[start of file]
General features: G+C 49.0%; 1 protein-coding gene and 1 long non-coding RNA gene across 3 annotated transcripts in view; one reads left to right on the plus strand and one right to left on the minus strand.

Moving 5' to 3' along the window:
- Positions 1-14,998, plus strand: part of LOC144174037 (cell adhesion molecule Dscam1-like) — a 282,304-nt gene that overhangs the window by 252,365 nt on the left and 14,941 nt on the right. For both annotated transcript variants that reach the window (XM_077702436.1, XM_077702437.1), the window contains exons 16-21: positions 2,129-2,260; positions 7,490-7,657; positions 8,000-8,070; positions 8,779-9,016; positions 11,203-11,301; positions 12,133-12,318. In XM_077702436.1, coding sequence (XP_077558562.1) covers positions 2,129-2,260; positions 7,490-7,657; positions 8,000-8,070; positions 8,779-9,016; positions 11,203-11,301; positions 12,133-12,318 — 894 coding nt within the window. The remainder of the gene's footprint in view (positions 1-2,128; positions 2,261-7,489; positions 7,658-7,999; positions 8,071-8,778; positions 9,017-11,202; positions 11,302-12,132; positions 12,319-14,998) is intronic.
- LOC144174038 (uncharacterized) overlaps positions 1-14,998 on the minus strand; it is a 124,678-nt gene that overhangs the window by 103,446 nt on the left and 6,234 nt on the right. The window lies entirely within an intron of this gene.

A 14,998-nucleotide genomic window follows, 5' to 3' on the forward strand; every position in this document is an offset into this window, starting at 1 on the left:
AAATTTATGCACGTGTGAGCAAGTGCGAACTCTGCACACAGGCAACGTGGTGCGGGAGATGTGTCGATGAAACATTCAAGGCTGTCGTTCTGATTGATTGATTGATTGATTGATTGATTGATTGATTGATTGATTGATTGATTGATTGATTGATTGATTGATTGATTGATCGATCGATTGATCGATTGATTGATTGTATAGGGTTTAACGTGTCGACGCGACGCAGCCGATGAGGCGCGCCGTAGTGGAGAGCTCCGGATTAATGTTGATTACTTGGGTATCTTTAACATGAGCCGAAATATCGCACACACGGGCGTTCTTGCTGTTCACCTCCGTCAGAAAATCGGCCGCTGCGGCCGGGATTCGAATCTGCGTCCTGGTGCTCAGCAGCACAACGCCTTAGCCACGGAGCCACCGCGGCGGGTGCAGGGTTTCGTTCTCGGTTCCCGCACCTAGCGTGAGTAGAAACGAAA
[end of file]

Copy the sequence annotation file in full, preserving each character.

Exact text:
General features: G+C 49.0%; 1 protein-coding gene and 1 long non-coding RNA gene across 3 annotated transcripts in view; one reads left to right on the plus strand and one right to left on the minus strand.

Moving 5' to 3' along the window:
- Positions 1-14,998, plus strand: part of LOC144174037 (cell adhesion molecule Dscam1-like) — a 282,304-nt gene that overhangs the window by 252,365 nt on the left and 14,941 nt on the right. For both annotated transcript variants that reach the window (XM_077702436.1, XM_077702437.1), the window contains exons 16-21: positions 2,129-2,260; positions 7,490-7,657; positions 8,000-8,070; positions 8,779-9,016; positions 11,203-11,301; positions 12,133-12,318. In XM_077702436.1, coding sequence (XP_077558562.1) covers positions 2,129-2,260; positions 7,490-7,657; positions 8,000-8,070; positions 8,779-9,016; positions 11,203-11,301; positions 12,133-12,318 — 894 coding nt within the window. The remainder of the gene's footprint in view (positions 1-2,128; positions 2,261-7,489; positions 7,658-7,999; positions 8,071-8,778; positions 9,017-11,202; positions 11,302-12,132; positions 12,319-14,998) is intronic.
- LOC144174038 (uncharacterized) overlaps positions 1-14,998 on the minus strand; it is a 124,678-nt gene that overhangs the window by 103,446 nt on the left and 6,234 nt on the right. The window lies entirely within an intron of this gene.

A 14,998-nucleotide genomic window follows, 5' to 3' on the forward strand; every position in this document is an offset into this window, starting at 1 on the left:
AAATTTATGCACGTGTGAGCAAGTGCGAACTCTGCACACAGGCAACGTGGTGCGGGAGATGTGTCGATGAAACATTCAAGGCTGTCGTTCTGATTGATTGATTGATTGATTGATTGATTGATTGATTGATTGATTGATTGATTGATTGATTGATTGATTGATTGATTGATCGATCGATTGATCGATTGATTGATTGTATAGGGTTTAACGTGTCGACGCGACGCAGCCGATGAGGCGCGCCGTAGTGGAGAGCTCCGGATTAATGTTGATTACTTGGGTATCTTTAACATGAGCCGAAATATCGCACACACGGGCGTTCTTGCTGTTCACCTCCGTCAGAAAATCGGCCGCTGCGGCCGGGATTCGAATCTGCGTCCTGGTGCTCAGCAGCACAACGCCTTAGCCACGGAGCCACCGCGGCGGGTGCAGGGTTTCGTTCTCGGTTCCCGCACCTAGCGTGAGTAGAAACGAAA